Friday, May 7, 2010
Indonesia Pays a High Price for Its Corrupt Heart
Overcoming the culture of graft is a formidable challenge
AS NEWS spread of the shock departure of Indonesia's reform icon and finance minister, Sri Mulyani Indrawati, this week, one senior markets trader in Jakarta gave an almost despairing view of the country's prospects of overcoming its entrenched culture of corruption. ''It's just a massive task,'' he said. ''It like brain surgery. No, it's more difficult. It's like you have to alter Indonesia's DNA.''
The assessment was a touch uncharitable. In everyday interactions, Indonesians are almost unfailingly honest and gracious. The problem arises when they join the country's institutions that are beset with corruption. From the legislature to the judiciary, and the Tax, Customs and Immigration departments - graft and bribes are common. Those wanting to work in these places will often have to pay up to get an entry level position and then spend the rest of their careers trying to recoup their investment, sometimes outlaying more sums as they rise up the career ladder. The going rate to join the Jakarta police force, for example, can amount to 80-90 million rupiah ($9750 to $11,000), according to Neta Saputra Pane, the head of Indonesia Police Watch, a non-government group that monitors corruption.
''An Indonesian is a victim of corruption from the day he's born until the day he dies. When a baby has to be delivered, it is common for Indonesian families to be told there is not a room available, unless they pay. When someone dies, they will be told there is no more vacant land to bury the man. Again, when they pay, suddenly they get a grave for their loved one,'' Pane says. Ordinary Indonesians are fed up with corruption, collusion and nepotism. Since the President, Susilo Bambang Yudhoyono, asked citizens to send him text messages outlining instances of graft, he has received more than 3 million of them. Yudhoyono was re-elected in large part because of his reputation for probity and his vow to attack corruption with vigour.
But Indrawati's resignation to join the World Bank has highlighted that the battle is far from won. The feisty technocrat has attempted to take on some of the most powerful vested interests in Indonesia, chasing down the tax debts of business tycoons and removing corrupt officials.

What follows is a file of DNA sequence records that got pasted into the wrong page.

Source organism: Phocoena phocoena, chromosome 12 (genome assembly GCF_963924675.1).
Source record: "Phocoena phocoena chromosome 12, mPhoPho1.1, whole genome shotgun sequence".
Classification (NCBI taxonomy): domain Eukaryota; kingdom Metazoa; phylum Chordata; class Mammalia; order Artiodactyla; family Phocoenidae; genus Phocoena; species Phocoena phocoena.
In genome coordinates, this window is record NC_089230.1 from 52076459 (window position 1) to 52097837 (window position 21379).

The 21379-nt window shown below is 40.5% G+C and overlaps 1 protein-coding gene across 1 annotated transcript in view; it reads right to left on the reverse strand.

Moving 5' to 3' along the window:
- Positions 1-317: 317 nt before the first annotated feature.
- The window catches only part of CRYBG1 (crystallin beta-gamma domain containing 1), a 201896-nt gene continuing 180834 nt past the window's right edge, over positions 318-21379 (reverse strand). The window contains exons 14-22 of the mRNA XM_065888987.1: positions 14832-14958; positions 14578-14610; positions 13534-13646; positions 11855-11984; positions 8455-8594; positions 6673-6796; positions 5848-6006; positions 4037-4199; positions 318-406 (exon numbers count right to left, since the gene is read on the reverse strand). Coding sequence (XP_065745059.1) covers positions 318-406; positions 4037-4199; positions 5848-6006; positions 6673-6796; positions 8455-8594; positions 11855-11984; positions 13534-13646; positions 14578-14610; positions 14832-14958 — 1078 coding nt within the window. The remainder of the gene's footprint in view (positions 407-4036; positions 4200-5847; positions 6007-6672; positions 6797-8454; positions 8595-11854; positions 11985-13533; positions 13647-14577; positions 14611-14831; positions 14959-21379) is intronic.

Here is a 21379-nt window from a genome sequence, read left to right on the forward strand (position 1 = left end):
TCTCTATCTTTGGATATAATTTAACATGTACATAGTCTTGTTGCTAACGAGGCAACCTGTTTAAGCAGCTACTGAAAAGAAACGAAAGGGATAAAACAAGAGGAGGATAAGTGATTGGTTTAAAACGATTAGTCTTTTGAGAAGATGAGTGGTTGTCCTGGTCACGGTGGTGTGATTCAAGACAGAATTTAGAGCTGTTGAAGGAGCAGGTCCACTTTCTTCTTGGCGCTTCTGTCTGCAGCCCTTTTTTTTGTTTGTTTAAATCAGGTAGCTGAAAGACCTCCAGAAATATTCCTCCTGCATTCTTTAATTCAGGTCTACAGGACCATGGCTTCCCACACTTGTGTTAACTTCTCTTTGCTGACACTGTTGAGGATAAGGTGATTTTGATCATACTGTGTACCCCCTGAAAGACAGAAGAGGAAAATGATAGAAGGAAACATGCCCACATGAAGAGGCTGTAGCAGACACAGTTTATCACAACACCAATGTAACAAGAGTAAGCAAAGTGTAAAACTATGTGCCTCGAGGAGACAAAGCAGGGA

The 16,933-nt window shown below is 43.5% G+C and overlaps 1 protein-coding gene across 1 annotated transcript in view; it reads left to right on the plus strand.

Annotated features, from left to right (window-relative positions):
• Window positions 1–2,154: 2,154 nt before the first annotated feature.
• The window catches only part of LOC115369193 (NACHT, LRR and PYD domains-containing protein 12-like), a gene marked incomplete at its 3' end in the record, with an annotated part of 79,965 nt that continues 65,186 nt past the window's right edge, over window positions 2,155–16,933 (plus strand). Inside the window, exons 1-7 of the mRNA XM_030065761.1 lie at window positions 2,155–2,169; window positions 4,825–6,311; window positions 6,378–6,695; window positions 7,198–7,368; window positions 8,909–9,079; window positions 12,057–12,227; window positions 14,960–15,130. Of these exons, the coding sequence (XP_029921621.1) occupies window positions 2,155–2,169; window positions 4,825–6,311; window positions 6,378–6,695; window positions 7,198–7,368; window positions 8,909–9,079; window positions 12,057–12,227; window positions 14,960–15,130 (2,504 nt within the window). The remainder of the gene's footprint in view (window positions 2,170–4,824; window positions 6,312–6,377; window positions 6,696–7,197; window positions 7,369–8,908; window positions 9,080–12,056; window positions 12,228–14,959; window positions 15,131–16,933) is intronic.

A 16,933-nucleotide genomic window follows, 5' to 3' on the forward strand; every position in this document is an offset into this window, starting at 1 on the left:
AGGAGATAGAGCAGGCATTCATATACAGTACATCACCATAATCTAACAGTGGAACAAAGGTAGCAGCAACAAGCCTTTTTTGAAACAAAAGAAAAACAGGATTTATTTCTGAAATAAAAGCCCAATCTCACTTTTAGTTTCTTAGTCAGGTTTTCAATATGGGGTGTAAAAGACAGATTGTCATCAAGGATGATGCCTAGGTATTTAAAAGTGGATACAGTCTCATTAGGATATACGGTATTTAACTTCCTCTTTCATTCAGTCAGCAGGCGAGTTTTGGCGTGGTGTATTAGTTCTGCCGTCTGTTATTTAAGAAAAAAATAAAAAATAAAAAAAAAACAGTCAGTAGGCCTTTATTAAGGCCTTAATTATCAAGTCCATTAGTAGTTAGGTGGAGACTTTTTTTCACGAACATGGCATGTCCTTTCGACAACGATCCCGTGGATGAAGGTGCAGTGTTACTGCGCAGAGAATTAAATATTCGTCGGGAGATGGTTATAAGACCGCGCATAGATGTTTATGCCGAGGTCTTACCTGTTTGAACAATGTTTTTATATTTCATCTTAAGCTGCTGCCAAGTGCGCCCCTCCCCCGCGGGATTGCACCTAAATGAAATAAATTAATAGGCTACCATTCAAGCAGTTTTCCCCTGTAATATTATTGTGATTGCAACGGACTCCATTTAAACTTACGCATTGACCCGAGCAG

Some of those interests, most notably the business and bureaucratic elites that make up the Golkar Party, are part of Yudhoyono's ruling coalition. The backlash has been intense. Indrawati's enemies accused her of illegality and corruption in the bail-out of a small financial institution Bank Century during the 2008 financial crisis . No corruption was proven despite months of investigation. Why she chose to leave is unsure. But, as the analyst Kevin O'Rourke says: ''Whether she was pushed or disgusted and walked away probably doesn't matter. It reflects badly on Yudhoyono.'' Corruption blossomed under Suharto but arguably got worse after he was deposed in 1998 and power was decentralised to the regions, creating new tiers of government. Yudhoyono's anti-corruption efforts have followed the established playbook. There is an independent Corruption Eradication Commission, and a group of officials in his office are tasked with cleaning up the ''judicial mafia''.
Under Indrawati, the government targeted the tax office, increasing salaries and setting up a merit-based promotion and remuneration structure, reasoning that it would promote honesty and the increased revenue could underpin future anti-corruption efforts. But an extensive syndicate of corrupt tax officials persists, trading rulings for bribes, often in collusion with law enforcement officials. The tax revelations followed the acquittal of a junior officer, Gayus Tambunan, who had $3 million in his bank accounts. The outrage they garnered provided a new opportunity to clean out corruption and led to new laws giving ministers the power to sack civil servants. Defeating corruption requires a change in the behavioural equation. That is, the risks of making or taking a bribe must outweigh the benefits.
The history of anti-corruption efforts shows that there is no proven path to success. But there has been one common characteristic for success: strong and uncompromising leadership. Traditional Javanese values, however, put a premium on harmony and non-confrontation, and Yudhoyono is the personal epitome of these ideals. In important respects, these values help him govern an ethnically diverse nation. But they don't assist in tackling deep-seated corruption. Sydney Morning Herald By Tom Allard in Jakarta.